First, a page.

Source: Bloomberg, by Lindsay Pollock
Artworks by Takashi Murakami, Andreas Gursky and Jasper Johns are among the lesser-known assets in Lehman Brothers' meltdown.
Lehman Brothers Holdings Inc. owns about 3,500 contemporary artworks that have been displayed in the investment bank's offices around the world, and the fate of the collection is unclear.
Depending on Lehman's bankruptcy proceedings and whether portions of its businesses are acquired, some or all of the art may be sold. Lehman inherited a separate collection when it purchased money manager Neuberger Berman in 2003, and that art -- about 900 works -- is likely to belong to a new owner if Neuberger is sold.
``In these situations, you can't just sell things off willy nilly,'' art adviser Judith Selkowitz said of the collection. ``They want everything orderly.''
Randall Whitestone, a Lehman spokesman, declined to comment.
Auctioneers are experienced at liquidating corporate art collections. Sotheby's has sold art for International Business Machines Corp. and Christie's International has disposed of photography for bankrupt futures trader Refco Inc.
New York art dealer Debra Force said she wouldn't be surprised if Lehman took the auction route.
``The administration may decide that from a PR or visual standpoint, it doesn't look well to have all this art around when the company is bankrupt and people are losing their jobs,'' she said. ``It becomes a bone of contention.''
The luster has faded for corporate art collections in general.
``The golden age of corporate art buying was in the 1960s and 1970s, when fabled collections like IBM's were made,'' said Christie's Americas President Marc Porter.
Stacey Gershon, an art adviser and former senior curator of the JPMorganChase collection, said corporate art has a perception problem.
``It just doesn't jibe with the new lean-and-mean attitude on the street,'' she said.
Corporate collections are often linked to the tastes and interests of the chief executive officer. David Rockefeller at Chase Bank hired curators to ferret out lesser-known artists, while Donald B. Marron at PaineWebber favored established names.
Lehman Chief Executive Richard S. Fuld Jr. and his wife, Kathy, are avid art buyers for their personal collection. Kathy is vice chairman of the board of trustees at the Museum of Modern Art in New York. MoMA said the couple has promised to donate to the museum a gray-hued 2005 Jasper Johns painting and a 1947 Louise Bourgeois drawing called ``Femme Maison'' from their personal collection.
Art adviser Janice Oresman was hired to build up Lehman's holdings in the late 1970s and early 1980s.
``Lehman was a pacesetter,'' she said. Her acquisitions included a large Louise Nevelson sculpture and paintings by Wayne Thiebaud, along with contemporary prints by Jasper Johns and Frank Stella. Johns's prints have sold recently at auction for as much as $50,000.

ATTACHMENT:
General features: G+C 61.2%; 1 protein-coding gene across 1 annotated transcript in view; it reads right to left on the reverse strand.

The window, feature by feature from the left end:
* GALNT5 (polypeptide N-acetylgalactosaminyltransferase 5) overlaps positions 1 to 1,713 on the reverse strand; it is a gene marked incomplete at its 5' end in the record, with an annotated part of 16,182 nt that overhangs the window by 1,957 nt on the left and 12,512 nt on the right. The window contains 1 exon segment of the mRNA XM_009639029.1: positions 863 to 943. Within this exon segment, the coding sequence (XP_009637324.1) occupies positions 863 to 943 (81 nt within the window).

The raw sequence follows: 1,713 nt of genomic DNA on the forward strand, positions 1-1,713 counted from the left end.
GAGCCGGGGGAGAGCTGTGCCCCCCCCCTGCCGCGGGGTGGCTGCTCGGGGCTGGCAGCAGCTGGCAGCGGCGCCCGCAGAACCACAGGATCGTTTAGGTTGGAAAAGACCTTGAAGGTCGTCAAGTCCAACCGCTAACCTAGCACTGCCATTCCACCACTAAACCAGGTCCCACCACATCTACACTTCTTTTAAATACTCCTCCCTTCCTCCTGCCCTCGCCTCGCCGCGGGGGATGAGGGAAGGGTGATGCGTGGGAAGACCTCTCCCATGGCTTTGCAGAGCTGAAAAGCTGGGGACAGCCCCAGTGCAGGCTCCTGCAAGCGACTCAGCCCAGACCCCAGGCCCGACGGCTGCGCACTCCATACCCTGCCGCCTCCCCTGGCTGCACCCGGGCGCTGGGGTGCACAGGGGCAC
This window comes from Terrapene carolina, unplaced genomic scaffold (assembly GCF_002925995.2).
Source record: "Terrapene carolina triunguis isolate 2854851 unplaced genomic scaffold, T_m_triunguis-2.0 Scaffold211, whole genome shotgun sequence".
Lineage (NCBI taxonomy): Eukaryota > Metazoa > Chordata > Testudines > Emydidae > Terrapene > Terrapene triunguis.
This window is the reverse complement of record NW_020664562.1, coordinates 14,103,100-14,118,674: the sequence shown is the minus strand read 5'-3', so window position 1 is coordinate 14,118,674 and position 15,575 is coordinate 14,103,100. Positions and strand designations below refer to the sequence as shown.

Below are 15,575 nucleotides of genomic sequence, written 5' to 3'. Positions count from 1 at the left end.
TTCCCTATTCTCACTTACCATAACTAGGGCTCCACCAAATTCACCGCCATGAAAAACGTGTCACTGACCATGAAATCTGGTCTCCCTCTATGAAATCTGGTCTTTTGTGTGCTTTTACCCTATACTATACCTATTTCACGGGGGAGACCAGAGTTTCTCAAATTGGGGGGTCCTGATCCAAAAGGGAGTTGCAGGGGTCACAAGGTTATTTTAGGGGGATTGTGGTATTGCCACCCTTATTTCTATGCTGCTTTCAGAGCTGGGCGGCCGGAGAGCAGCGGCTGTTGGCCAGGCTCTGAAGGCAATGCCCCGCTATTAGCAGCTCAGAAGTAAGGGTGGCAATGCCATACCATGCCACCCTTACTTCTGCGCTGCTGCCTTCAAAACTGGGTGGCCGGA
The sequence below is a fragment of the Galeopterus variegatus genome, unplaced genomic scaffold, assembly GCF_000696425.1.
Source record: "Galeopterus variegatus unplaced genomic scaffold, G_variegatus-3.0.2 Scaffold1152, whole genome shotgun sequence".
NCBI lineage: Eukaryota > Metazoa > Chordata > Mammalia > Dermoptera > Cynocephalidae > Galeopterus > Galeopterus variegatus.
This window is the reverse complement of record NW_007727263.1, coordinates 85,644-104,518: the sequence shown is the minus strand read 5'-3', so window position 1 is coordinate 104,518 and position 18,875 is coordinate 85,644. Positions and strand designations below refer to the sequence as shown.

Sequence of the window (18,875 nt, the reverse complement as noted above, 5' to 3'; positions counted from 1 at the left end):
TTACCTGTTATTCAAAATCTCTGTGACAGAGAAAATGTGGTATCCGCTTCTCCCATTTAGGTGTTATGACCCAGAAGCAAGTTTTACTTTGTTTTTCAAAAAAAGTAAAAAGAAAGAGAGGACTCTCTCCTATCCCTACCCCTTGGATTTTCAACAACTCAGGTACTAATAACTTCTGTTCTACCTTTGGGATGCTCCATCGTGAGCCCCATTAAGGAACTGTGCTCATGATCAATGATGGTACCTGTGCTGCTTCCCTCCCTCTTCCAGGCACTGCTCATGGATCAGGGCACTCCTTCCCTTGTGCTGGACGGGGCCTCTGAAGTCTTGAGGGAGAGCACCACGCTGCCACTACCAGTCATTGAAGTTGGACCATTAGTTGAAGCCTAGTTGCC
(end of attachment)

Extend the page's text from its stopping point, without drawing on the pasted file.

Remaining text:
The Lehman family name itself has a collecting legacy. Renoirs and Rembrandts owned by Robert Lehman, grandson of the firm's founder, are installed in the Robert Lehman wing at New York's Metropolitan Museum of Art.
Neuberger founder Roy Neuberger bought art for his personal collection and installed it at the money manager's offices.
He eventually donated those works, which included paintings by Edward Hopper and Helen Frankenthaler, to the Neuberger Museum of Art at the State University of New York in Purchase.
This left Neuberger's office walls bare. Arthur Goldberg, an art collector and now-retired partner at Neuberger, was in charge of the company's art purchases from 1990 to 1998.
``They gave me a budget and let me buy what I wanted,'' said Goldberg, who declined to speculate on the current value of Lehman's collection. He bought works by Marlene Dumas and Damien Hirst before those artists were well known. This week, a Hirst sculpture of a calf immersed in formaldehyde sold for $18.6 million at Sotheby's in London.
Neuberger's corporate collection is fairly well known. A group of about 55 paintings, drawings and sculptures toured four museums, including the Henry Art Gallery in Seattle and the Tampa Museum of Art in Florida in 2003 and 2004. Works include a Jim Hodges spider-web-like sculpture and Candida Hofer photographs.
``My hope is that the collection will continue,'' Goldberg said. ``But my pragmatic feeling is that whoever acquires Neuberger and Lehman will look at the thing as an asset and not as art.''
(Lindsay Pollock writes on the arts for Bloomberg News. The opinions expressed are her own.)